Dr. Margaret Chesney Named NCCAM's First Deputy Director
Bethesda, Maryland The National Center for Complementary and Alternative Medicine (NCCAM) today announced the appointment of Margaret A. Chesney, Ph.D., as its first Deputy Director, following a nationwide search. Established in 1998, NCCAM is 1 of 27 Institutes and Centers that comprise the National Institutes of Health (NIH), an agency of the U.S. Department of Health and Human Services. NCCAM is the lead federal agency in supporting scientific research on complementary and alternative medical (CAM) healing practices, educating and training CAM researchers, and disseminating research findings to the public and health professionals.
"Dr. Margaret Chesney brings to this position an extraordinary record of scientific achievement and leadership in studies of the complex behaviors that lead to cardiovascular diseases and AIDS, and of rigorous trials of novel interventions to prevent them," said Stephen E. Straus, M.D., NCCAM Director. "With these attributes and experiences, Dr. Chesney is well poised to enhance NCCAM's overall scientific effectiveness. Her influence will be felt most immediately on the Center's portfolio of studies of mind-body approaches to healing and related behavioral and social science investigations."
As NCCAM's first Deputy Director, Dr. Chesney will partner with Dr. Straus in planning, directing, and managing the programs and resources of the Center. In this capacity, she will help formulate, guide, and oversee the management of all NCCAM-funded extramural centers, investigator-initiated research, research contracts, fellowships, and training and career awards totaling over $86 million in investments in Fiscal Year 2002.
Prior to joining NCCAM, Dr. Chesney was professor of medicine and epidemiology at the School of Medicine, University of California, San Francisco (UCSF), where she was co-director of the Center for AIDS Prevention Studies and director of the behavioral medicine and epidemiology core of the UCSF Center for AIDS Research. Most recently, she was also a senior visiting scientist in the NIH Office of Women's Health, in the Office of the Director.
Throughout her career, Dr. Chesney has designed and conducted original research on the relationship between behavior and chronic illness, and on behavioral factors in clinical trials, including issues of recruitment, adherence, and retention. She also worked on the development and evaluation of psychosocial and behavioral interventions for health promotion, illness prevention, and treatment. These are all experiences deemed critical to the success of the Center's research enterprise, with its emphasis on clinical trials.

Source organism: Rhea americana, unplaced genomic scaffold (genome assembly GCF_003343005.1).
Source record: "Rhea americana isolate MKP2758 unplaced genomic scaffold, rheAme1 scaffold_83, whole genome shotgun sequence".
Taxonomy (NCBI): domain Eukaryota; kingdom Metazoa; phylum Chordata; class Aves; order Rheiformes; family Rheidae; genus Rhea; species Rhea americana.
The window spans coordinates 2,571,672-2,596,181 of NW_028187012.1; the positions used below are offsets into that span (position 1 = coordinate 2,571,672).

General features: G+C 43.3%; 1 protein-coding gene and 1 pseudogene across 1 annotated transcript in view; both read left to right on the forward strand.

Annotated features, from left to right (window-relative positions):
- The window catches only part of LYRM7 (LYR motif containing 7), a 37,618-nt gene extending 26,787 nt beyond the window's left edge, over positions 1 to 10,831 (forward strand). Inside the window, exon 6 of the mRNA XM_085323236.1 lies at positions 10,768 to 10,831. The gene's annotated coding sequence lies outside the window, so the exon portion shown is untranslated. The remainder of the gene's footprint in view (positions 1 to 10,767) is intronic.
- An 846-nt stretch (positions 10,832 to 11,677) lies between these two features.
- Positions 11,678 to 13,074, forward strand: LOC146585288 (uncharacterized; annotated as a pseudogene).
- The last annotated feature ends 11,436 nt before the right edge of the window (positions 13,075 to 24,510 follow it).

Dr. Chesney received her undergraduate degree, summa cum laude, from Whitman College, Walla Walla, WA. She received a master's and doctoral degree in clinical psychology and counseling from Colorado State University, Fort Collins, CO. Dr. Chesney completed postdoctoral fellowship training in the Department of Psychiatry at Temple University's School of Medicine, Philadelphia, PA.
Dr. Chesney is a past president of the Academy of Behavioral Medicine Research, and a former president of the American Psychosomatic Society. She is also a past president of the Division of Health Psychology of the American Psychological Association (APA). A recipient of many awards and honors, she received the annual award for Outstanding Contributions to the APA's Division of Health Psychology in 1982 and in 1986; the President's Award from the Academy of Behavioral Medicine Research in 1987; and the Charles C. Shepard Science Award from the Centers for Disease Control and Prevention in 1999. In 2000, she was a senior fellow at the Center for the Advancement of Health in Washington, DC, and in 2001 she was elected to the Institute of Medicine of the National Academies of Science.
An author and coauthor of over 240 scholarly research papers and publications, Dr. Chesney is Associate Editor of Psychology, Health and Medicine and serves on a number of editorial boards, including those for Psychosomatic Medicine, the British Journal of Health Psychology, and the Journal of Acquired Immune Deficiency Syndromes.
Dr. Chesney officially assumes her duties at NCCAM on February 9, 2003.
The National Center for Complementary and Alternative Medicine (NCCAM) is
dedicated to exploring complementary and alternative medical (CAM) practices
in the context of rigorous science, training CAM researchers, and disseminating
authoritative information to the public and professionals. For additional
information, call NCCAM's Clearinghouse toll free at 1-888-644-6226, or visit
the NCCAM Web site at www.nccam.nih.gov.